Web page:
I've free-leased horses numerous times over the years, but they've always been horses who needed work-- green, rank, no one else wants to ride, whatever. I consider that a favor to the owner, because the horse is more marketable after he's had some work.

                                      My current OTTB is nothing special training-wise, but he's beginner-safe, push-button W/T/C and O/F in an arena. However, he can be a handful in a show environment, and for trail riding, he needs an intermediate rider. I would feel uncomfortable trying to extort $$$ from skilled rider to lease him to serve my own financial needs, but I think he would be worth a paid lease for a beginner rider under a trainer's guidance, at least for schooling/lessons (but probably not showing).
                                      *friend of bar.ka

                                      "Evidently, I am an unrepentant b*tch, possible trouble maker, and all around super villian"

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                                      • #39
                                        Originally posted by meupatdoes View Post
                                        And then, once you have put in the sweat and money equity to get your horse trucking around the A-circuit, suddenly everyone wants to do you a really big favor by free leasing and keeping it in their back yard for you because their daughter "needs" a horse to move up to the 3' on and they have lots of experience in 4-h.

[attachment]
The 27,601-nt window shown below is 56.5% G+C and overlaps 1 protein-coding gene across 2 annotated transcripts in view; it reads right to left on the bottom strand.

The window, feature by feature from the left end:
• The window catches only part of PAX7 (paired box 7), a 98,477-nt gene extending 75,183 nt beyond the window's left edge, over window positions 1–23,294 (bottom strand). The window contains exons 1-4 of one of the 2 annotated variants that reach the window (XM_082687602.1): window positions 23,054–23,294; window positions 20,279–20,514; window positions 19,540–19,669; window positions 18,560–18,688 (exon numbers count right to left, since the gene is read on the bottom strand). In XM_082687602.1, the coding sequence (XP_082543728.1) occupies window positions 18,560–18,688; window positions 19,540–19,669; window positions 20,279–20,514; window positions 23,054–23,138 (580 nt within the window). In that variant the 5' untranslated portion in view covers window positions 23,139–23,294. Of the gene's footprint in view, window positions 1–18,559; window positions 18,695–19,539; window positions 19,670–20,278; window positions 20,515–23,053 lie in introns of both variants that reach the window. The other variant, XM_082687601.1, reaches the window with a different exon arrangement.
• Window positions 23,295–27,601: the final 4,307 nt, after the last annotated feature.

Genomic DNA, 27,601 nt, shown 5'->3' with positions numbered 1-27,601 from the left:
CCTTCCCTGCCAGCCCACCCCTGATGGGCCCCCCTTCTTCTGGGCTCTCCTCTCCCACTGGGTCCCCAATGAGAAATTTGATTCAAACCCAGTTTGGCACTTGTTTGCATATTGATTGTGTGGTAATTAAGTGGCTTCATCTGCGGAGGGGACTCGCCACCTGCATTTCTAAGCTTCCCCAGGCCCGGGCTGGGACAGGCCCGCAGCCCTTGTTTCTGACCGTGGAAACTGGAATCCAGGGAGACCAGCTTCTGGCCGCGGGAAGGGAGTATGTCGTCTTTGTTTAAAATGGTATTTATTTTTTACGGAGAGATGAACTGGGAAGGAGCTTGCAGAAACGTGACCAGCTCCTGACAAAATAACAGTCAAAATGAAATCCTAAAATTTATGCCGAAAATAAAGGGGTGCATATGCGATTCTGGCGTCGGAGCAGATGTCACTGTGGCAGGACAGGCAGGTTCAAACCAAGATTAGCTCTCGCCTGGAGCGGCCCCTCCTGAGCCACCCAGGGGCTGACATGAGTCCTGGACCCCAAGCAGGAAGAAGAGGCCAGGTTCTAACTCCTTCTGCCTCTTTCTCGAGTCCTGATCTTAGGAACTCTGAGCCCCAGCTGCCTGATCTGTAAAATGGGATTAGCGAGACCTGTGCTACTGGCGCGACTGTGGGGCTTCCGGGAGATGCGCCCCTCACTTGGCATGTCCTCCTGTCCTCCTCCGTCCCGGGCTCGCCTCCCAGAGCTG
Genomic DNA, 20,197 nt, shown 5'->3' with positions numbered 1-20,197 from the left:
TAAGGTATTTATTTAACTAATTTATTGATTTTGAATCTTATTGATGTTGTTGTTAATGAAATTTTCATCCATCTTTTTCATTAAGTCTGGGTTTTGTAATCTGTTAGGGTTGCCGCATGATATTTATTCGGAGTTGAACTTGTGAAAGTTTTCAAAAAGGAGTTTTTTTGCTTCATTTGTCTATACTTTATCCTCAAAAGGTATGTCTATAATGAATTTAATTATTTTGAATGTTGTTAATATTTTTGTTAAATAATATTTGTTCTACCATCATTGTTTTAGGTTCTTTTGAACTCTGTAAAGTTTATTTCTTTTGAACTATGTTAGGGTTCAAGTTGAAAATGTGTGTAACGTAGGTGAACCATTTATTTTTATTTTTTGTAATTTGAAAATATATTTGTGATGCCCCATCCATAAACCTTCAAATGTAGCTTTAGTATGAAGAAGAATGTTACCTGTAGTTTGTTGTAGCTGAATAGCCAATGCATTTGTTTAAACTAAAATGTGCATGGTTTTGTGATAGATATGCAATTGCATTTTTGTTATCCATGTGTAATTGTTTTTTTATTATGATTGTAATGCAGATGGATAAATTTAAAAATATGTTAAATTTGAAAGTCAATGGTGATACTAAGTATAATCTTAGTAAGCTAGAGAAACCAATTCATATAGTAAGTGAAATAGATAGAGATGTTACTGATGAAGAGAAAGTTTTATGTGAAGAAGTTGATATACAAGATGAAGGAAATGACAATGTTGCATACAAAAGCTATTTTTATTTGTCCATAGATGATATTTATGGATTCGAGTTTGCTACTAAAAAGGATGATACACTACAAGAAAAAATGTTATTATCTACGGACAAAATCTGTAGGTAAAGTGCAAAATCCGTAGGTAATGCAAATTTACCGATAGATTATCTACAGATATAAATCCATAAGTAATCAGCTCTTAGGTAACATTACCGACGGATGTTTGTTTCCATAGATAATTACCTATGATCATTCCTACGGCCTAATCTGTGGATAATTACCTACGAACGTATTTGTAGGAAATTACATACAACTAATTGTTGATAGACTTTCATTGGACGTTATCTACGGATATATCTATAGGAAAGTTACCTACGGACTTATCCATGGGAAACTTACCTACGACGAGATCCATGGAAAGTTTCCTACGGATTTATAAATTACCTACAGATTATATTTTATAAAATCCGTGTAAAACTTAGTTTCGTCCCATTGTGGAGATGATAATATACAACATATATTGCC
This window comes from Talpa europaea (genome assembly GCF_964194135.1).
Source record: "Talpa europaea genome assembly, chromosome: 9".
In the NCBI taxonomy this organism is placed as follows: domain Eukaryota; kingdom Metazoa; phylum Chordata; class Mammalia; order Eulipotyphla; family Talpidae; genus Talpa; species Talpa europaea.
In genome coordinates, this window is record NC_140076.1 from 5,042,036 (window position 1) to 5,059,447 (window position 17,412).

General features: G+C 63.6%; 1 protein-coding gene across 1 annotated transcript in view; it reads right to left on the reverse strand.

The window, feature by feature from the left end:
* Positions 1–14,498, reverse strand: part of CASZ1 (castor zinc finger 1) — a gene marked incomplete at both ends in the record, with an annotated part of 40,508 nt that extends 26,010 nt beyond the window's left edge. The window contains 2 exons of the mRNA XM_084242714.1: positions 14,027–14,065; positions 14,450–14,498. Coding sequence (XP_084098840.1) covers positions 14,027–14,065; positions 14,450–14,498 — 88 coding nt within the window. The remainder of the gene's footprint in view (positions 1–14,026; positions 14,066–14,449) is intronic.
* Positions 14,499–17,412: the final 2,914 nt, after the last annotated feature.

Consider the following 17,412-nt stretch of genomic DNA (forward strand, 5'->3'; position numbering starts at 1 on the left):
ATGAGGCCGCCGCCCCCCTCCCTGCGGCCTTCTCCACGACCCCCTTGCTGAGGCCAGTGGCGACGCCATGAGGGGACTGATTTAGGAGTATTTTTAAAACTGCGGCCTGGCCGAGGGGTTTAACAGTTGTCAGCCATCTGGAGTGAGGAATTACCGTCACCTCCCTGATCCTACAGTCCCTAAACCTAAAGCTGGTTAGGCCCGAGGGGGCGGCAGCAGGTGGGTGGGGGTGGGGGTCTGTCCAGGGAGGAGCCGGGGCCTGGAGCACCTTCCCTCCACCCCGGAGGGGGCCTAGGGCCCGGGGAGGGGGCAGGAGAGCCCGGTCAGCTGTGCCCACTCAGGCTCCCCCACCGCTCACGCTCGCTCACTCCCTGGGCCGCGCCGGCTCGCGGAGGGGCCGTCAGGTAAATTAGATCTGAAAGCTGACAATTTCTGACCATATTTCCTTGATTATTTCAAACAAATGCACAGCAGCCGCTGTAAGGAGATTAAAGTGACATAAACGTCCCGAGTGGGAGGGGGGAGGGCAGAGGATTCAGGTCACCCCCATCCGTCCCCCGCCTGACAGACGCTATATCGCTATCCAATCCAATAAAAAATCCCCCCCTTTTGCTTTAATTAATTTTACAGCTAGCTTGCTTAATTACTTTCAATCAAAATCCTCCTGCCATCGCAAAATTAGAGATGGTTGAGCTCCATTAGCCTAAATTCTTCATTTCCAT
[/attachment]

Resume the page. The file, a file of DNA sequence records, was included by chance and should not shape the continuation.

I mean, it would be a tremendous sacrifice and all, but they would be willing to do this, for you.
                                        Yeah, this is the one that drives me nuts. And when you have such a horse for sale, you get all kinds of people wanting to know if you will free lease it to them....ummm, no!

                                        Comment


                                        • #40
                                          My answer: it depends.

                                          I "free part lease" my mare a couple days a week to a much better rider (a fellow boarder I know and trust). She covers some expenses.

                                          It's a win-win. There is no way this rider could afford a horse like this - she was a bit green at first, but fancy, talented, and honest. At the start, I couldn't give her a good enough ride on a regular basis and didn't want to continuously pay for 3-4 training rides a week. The lessor does get to show her.

                                          How many lessees get to ride a gorgeous, talented, honest WB for expenses? Don't tell me she's not getting a decent deal!
                                          Born under a rock and owned by beasts!